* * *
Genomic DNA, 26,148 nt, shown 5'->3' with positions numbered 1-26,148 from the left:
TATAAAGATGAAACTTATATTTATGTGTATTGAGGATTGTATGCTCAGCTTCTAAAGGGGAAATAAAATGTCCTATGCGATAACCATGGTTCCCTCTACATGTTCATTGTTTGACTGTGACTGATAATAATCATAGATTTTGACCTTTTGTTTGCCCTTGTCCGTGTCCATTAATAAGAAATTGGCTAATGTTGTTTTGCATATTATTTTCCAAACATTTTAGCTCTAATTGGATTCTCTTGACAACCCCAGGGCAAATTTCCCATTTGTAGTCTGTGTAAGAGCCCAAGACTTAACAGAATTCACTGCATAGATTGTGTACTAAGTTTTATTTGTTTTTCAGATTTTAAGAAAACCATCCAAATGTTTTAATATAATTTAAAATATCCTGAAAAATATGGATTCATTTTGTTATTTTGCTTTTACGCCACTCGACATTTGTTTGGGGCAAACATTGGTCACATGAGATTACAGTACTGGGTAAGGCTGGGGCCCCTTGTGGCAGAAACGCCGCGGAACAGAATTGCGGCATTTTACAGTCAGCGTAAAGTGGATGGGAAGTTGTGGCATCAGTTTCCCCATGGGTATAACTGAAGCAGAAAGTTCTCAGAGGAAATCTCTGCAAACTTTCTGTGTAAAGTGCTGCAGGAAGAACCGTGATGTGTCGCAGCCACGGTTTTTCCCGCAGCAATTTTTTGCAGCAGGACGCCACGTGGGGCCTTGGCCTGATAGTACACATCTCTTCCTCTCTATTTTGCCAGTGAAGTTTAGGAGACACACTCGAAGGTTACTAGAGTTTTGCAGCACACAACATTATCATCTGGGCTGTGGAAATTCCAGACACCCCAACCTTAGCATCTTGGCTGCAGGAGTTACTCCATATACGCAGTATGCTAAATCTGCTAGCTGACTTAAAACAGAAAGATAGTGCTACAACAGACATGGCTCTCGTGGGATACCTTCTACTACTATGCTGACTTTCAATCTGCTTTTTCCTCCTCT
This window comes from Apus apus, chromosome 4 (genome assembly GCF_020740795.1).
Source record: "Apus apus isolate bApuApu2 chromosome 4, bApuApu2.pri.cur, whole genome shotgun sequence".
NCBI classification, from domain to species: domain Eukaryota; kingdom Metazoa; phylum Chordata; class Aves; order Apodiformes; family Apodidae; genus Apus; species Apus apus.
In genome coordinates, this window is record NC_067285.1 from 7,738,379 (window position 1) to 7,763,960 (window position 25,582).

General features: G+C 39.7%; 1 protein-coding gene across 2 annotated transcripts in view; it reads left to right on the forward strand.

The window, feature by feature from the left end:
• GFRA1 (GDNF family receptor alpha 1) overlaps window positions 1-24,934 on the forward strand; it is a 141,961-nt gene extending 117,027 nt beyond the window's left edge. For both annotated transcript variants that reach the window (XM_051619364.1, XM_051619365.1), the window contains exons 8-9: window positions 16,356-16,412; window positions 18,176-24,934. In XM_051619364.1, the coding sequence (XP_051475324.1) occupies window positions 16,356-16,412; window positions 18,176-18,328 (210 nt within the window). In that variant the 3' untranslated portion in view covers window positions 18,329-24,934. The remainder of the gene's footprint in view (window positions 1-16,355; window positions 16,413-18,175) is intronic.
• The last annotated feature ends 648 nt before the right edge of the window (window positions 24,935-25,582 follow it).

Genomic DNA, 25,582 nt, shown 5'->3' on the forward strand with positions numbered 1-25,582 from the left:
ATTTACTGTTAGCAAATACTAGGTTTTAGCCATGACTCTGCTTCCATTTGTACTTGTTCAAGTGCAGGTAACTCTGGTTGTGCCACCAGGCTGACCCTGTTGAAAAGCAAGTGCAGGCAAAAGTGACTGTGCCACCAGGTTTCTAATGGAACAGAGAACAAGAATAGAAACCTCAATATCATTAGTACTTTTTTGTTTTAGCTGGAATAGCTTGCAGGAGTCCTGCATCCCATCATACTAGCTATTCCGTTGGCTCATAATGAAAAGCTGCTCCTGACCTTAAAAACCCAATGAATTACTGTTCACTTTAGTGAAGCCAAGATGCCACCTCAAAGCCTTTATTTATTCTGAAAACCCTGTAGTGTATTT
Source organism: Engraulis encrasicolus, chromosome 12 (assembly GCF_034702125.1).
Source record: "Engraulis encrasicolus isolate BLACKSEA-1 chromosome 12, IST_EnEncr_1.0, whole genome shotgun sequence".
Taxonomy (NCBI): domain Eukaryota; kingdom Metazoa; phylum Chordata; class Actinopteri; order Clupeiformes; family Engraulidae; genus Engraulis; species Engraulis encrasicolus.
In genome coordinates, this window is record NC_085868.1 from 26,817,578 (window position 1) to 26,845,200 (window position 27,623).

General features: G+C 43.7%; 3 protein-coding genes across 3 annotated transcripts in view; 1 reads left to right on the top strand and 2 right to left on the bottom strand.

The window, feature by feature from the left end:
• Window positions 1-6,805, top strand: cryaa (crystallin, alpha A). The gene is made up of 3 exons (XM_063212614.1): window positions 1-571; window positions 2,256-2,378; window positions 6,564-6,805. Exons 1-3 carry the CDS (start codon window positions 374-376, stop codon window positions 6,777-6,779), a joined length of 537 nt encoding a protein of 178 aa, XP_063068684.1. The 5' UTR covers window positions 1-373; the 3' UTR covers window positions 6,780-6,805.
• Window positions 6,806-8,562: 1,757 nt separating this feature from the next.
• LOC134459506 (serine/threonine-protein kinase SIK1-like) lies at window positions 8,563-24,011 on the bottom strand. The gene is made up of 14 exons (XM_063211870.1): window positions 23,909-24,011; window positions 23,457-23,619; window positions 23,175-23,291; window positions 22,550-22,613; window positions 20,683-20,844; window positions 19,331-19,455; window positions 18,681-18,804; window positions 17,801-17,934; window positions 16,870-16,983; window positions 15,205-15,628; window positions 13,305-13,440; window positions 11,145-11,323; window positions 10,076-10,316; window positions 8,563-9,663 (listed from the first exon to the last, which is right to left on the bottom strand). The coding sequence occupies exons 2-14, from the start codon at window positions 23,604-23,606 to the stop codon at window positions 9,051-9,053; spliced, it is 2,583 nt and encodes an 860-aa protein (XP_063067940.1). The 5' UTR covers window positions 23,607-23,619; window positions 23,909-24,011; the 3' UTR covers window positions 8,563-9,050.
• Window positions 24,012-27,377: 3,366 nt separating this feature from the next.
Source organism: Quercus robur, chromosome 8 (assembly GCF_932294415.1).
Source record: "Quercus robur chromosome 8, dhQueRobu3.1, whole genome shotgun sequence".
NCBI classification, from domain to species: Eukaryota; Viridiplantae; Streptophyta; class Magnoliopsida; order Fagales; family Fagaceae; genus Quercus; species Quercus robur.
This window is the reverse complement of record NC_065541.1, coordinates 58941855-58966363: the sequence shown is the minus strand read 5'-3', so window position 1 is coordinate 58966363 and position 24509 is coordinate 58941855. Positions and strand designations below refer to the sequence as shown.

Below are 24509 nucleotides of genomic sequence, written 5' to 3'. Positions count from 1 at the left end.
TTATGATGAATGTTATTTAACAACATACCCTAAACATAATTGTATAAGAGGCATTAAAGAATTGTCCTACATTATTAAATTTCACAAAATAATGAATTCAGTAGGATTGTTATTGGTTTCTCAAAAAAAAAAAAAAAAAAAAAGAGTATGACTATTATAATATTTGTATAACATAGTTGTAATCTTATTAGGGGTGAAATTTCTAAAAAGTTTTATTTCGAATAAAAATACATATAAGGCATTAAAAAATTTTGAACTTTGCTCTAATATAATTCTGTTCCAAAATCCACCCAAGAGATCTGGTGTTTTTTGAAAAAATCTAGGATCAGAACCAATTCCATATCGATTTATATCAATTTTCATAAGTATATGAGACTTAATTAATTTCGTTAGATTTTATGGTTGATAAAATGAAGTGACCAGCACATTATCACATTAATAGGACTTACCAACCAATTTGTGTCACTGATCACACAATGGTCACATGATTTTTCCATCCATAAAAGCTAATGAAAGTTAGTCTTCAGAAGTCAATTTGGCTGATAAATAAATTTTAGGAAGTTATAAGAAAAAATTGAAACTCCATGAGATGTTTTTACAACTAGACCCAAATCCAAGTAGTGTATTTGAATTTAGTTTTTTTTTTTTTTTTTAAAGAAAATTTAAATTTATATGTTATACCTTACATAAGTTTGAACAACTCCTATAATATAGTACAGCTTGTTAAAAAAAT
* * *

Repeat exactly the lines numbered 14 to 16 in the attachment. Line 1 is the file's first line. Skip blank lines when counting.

Source record: "Engraulis encrasicolus isolate BLACKSEA-1 chromosome 12, IST_EnEncr_1.0, whole genome shotgun sequence".
Taxonomy (NCBI): domain Eukaryota; kingdom Metazoa; phylum Chordata; class Actinopteri; order Clupeiformes; family Engraulidae; genus Engraulis; species Engraulis encrasicolus.
In genome coordinates, this window is record NC_085868.1 from 26,817,578 (window position 1) to 26,845,200 (window position 27,623).